In order to be able to profit from market moves and become successful at forex trading, certain forex terms has to be understood. Otherwise an investor would not be able to interpret if a specific economic data, monetary policy event or speech by a central bank member is going to be positive or negative for a currency.
Employment, growth and inflation are the macroeconomic terms that you are going to encounter on daily basis during your forex trading journey. Since central bank monetary policies are revolving around natural rate of employment, inflation target and economic growth, markets are rattled very often by release of those three economic indicators or by the comments and speeches from central bankers on these three indicators. However, looking at weekly economic calendar, one cannot see term ‘inflation’. Rather the terminology on an economic calendar that refers to inflation is Consumer Price Index (CPI). Likewise, GDP refers to economic growth; unemployment rate, earnings and unemployment claims relate to employment.
Country Specific Terms for Inflation and Employment
Different countries could express certain economic terms in different ways as some central banks give more weight to certain economic indicators compared to others. For example, in the United States, there are four important sets of data on employment which are Non-Farm Employment Change, Unemployment Rate, Average Hourly Earnings and Unemployment Claims of which first three indicators are released bimonthly and the last one is out on Thursday of every week.
On inflation, there are three sets of critical monthly data from the United States; PCE Price Index, CPI and PPI. PCE refers to Personal Consumption Expenditures and Federal Reserve Bank uses PCE Price Index for inflation targeting. Fed conducts monetary policy to bring PCE Price Index at or around 2.00 per cent. CPI is Consumer Price Index which involves different basket of consumer goods with different weights compared to PCE Price Index. Last but not least, PPI is Producer Price Index which is considered as a cost indicator that is incurred by producers and will be passed on to consumers in the future.
On the other hand, three important sets of employment data are released from the United Kingdom; Unemployment Rate, Average Earnings Index and Claimant Count Change. Average Earnings Index is equivalent to earnings indicator from the US but differs in a significant way; it is calculated as three month moving average while the US’s Average Hourly Earnings indicator represents monthly change in hourly earnings that businesses pay for labor.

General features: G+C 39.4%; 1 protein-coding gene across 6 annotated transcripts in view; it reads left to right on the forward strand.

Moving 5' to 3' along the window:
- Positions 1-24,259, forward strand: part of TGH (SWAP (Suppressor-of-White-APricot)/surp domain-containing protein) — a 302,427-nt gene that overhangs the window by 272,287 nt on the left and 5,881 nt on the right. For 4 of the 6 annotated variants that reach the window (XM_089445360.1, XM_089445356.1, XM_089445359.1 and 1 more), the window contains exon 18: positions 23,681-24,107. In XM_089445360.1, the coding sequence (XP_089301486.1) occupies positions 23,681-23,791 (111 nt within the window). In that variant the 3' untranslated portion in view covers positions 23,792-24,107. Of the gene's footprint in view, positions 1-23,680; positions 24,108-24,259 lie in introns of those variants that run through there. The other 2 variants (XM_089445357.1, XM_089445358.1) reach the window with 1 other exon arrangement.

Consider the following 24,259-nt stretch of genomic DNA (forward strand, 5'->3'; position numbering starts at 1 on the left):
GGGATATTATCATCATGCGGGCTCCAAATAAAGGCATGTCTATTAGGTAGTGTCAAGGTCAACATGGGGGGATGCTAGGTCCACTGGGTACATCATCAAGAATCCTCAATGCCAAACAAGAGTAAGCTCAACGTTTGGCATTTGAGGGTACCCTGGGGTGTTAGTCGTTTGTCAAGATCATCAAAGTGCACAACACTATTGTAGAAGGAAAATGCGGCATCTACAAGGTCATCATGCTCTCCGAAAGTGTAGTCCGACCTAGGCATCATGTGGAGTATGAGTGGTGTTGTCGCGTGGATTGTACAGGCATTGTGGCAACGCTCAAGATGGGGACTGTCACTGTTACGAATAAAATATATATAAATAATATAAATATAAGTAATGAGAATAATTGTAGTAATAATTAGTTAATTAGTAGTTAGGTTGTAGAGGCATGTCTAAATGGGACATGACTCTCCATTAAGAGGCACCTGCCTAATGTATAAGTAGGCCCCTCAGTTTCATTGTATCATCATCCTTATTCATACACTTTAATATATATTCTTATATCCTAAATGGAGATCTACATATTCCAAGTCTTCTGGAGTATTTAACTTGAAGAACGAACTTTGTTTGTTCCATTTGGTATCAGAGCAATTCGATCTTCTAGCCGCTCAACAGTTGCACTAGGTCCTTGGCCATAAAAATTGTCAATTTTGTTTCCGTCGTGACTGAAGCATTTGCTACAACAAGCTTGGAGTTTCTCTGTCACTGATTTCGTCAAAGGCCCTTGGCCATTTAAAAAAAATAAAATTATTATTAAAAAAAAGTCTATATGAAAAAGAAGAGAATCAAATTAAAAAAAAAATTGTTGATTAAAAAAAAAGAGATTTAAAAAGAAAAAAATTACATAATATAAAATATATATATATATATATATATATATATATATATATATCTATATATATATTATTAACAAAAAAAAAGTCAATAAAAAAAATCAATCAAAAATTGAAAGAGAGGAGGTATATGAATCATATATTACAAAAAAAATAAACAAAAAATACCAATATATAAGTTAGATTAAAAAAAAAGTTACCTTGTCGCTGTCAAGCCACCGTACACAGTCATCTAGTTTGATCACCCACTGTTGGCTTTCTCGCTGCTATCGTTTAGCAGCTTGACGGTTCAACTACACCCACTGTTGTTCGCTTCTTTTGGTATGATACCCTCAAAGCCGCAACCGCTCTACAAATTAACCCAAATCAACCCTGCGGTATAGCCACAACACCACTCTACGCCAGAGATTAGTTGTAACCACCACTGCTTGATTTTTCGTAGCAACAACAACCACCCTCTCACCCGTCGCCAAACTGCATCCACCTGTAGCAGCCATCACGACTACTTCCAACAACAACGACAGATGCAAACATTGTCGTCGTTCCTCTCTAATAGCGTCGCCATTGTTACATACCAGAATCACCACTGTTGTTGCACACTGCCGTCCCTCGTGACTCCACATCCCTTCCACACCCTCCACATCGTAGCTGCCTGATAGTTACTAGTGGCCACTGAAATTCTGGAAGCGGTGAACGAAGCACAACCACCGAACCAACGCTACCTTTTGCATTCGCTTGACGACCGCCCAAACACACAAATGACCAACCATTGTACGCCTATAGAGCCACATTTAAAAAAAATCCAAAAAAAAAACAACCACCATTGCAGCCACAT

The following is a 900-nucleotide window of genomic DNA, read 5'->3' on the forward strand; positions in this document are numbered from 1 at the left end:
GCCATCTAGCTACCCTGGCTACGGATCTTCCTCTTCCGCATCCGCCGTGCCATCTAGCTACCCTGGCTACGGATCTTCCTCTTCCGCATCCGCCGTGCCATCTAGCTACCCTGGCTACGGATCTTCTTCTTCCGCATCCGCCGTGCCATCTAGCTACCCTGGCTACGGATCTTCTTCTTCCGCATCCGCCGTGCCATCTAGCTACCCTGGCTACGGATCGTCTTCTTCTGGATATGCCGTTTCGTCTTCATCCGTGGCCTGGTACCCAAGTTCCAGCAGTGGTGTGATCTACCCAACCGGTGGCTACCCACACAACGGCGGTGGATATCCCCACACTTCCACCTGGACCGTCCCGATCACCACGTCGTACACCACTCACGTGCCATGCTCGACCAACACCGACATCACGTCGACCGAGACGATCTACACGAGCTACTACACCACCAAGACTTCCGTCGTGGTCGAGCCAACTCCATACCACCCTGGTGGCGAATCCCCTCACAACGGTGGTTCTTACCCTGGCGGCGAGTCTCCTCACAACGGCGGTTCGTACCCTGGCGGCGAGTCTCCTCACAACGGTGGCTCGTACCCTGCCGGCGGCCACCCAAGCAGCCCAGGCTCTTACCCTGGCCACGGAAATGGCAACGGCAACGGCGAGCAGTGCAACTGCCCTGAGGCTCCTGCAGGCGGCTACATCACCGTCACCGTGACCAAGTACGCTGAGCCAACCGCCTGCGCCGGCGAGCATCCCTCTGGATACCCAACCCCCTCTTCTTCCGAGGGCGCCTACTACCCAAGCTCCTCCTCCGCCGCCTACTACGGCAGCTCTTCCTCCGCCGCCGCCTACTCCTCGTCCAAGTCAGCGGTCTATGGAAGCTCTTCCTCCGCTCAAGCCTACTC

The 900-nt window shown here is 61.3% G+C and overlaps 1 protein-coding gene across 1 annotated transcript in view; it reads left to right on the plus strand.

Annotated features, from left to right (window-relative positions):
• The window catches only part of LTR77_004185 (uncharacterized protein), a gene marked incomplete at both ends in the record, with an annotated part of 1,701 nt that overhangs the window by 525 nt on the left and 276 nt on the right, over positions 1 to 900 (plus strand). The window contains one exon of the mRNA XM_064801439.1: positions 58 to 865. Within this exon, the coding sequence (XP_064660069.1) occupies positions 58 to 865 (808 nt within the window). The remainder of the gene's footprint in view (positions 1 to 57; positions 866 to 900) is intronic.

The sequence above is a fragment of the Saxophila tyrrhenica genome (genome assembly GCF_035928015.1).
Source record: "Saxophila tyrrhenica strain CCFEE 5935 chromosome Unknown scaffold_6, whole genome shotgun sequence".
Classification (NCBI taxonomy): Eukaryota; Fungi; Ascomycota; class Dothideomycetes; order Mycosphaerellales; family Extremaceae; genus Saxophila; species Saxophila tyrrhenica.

Claimant Count represents number of applicants for unemployment benefits over a month and equals to the Unemployment Claims from the US however as you might have already realized with a major difference; Claimant Count is monthly basis while Unemployment Claims are published every week.
Even though all those economic indicators are pertaining to the same phenomenon, they are expressed using different terminology. A trader must be able to distinguish the difference and know the specific currency that will be affected when those economic data are released. Besides, knowing what an economic indicator actually represents and the importance of the indicator for a central bank would enable traders to predict the magnitude of the influence on the related currency.
Forex Trading Jargon
Trading has its own special vocabulary just like other disciplines such as Computer Science, Sociology, etc… has its own. Following expressions are used by both market participants and central bankers very frequently and understanding their meaning will improve your financial literacy and make you a more profitable trader.
Long and Short
When a trader buys a currency pair or another financial instrument with the expectation that value of the pair is going to raise that trader is called being long. For example, when you buy EUR/USD, you are long EUR/USD. Contrarily, being short indicates that the trader sold the pair with the intention of profiting in the case price of the pair falls.
Bullish and Bearish
A trader who predicts that a pair’s value will go up over time and buys the pair, (or takes long position), is said to be bullish. Contrarily, a trader who predicts that a pair’s value will decline and sells the pair (or takes short position) is said to be bearish. For example, one can have a bullish view on USD and buy USD versus another currency. On the other hand, when a trader has a bearish view on USD, he/she is expected to sell USD.
Hawkish and Dovish
A central bank or member of a central bank is said to have a hawkish monetary policy stance, if she / he touts risks of high inflation and supports hiking rates. On the other hand, a central bank or a member is called to be dovish, if he/she is more worried about weak economic growth and supports lowering interest rates.
Nicknames for Pairs and Currencies
Some pairs and currencies may be called different than their informal names on media, internet and books of which the most popular ones are being as following;
USD = Greenback
EUR/USD = Fiber
GBP/USD = Cable
AUD = Aussie
CAD = Loonie
NZD = Kiwi
Fed = Federal Reserve Bank
FOMC = Federal Open Market Committee, monetary policy-setting body within Federal Reserve Bank
ECB = European Central Bank
BoE = Bank of England
MPC = Monetary Policy Committee of Bank of England
BoJ = Bank of Japan
SNB = Swiss National Bank
RBA = Reserve Bank of Australia
RBNZ = Reserve Bank of New Zealand
PBoC = People’s Bank of China
Buba = Bundesbank
Don’t be surprised if a high profile market analyst says on TV that he/she is bullish on Greenback because of the hawkish policy stance of Fed or she / he recommends short position on Cable due to a weaker than expected employment report from the United Kingdom.